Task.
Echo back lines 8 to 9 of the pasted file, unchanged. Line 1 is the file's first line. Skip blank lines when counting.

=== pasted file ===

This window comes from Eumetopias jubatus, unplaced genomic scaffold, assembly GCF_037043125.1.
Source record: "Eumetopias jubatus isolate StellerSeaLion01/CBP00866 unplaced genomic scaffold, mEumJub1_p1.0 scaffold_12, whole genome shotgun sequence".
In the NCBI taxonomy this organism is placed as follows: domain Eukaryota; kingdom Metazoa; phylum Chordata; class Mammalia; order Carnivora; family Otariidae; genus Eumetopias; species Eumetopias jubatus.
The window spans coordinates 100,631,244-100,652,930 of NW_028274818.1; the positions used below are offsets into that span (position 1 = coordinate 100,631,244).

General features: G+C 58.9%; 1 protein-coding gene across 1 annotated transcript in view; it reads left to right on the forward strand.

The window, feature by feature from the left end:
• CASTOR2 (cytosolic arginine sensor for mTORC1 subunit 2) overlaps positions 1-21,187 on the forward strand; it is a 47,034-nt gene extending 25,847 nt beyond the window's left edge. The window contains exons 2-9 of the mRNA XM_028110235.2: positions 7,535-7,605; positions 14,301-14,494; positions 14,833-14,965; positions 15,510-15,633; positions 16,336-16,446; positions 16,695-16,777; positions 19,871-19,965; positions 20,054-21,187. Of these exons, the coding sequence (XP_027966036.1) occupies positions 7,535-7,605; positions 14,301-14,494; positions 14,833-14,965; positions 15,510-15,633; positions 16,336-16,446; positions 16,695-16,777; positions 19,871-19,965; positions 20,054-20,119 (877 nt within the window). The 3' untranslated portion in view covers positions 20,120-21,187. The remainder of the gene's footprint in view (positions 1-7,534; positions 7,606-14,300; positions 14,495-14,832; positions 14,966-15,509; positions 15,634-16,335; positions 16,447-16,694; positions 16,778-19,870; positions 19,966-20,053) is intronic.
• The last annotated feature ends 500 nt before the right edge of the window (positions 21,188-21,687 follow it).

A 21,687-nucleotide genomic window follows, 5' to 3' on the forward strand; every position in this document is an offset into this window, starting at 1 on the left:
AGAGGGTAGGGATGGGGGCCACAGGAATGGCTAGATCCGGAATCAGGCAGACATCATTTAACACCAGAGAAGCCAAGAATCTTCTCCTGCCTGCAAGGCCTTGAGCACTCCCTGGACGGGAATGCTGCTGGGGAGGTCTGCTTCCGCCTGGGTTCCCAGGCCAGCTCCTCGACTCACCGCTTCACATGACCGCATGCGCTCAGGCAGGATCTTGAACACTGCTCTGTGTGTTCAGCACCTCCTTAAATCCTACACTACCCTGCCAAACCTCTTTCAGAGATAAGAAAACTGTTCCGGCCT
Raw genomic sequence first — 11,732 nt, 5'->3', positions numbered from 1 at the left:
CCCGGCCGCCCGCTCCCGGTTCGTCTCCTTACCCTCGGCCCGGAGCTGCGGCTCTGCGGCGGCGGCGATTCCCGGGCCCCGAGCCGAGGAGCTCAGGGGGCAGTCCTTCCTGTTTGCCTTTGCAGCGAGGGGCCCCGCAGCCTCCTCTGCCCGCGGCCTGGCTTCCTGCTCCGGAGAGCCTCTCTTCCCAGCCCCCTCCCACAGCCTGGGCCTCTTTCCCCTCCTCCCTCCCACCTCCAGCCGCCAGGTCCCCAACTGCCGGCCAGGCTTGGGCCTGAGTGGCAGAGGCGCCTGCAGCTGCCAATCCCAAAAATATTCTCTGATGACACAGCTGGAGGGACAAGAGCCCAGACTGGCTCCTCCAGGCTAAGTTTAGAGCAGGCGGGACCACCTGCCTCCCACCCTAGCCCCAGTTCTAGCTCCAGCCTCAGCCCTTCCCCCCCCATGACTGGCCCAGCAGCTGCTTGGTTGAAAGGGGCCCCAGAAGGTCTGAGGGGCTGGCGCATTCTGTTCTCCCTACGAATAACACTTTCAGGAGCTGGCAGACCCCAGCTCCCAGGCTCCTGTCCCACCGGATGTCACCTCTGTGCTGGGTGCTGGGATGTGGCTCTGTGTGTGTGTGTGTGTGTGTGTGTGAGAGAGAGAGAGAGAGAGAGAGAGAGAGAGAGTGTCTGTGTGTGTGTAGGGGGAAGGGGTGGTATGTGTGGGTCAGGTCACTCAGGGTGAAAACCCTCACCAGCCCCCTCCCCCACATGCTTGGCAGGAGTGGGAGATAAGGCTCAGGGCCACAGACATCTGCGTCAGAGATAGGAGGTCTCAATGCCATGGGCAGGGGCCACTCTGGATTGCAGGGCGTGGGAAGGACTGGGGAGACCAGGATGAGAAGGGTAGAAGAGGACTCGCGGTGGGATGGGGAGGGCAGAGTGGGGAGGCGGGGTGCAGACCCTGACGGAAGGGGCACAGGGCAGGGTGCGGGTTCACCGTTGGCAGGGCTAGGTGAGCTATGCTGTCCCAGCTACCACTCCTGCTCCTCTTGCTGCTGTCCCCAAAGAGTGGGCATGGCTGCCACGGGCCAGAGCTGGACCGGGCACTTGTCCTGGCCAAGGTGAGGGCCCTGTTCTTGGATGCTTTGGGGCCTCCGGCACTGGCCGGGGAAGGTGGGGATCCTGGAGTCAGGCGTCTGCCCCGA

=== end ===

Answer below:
• The last annotated feature ends 500 nt before the right edge of the window (positions 21,188-21,687 follow it).

A 21,687-nucleotide genomic window follows, 5' to 3' on the forward strand; every position in this document is an offset into this window, starting at 1 on the left: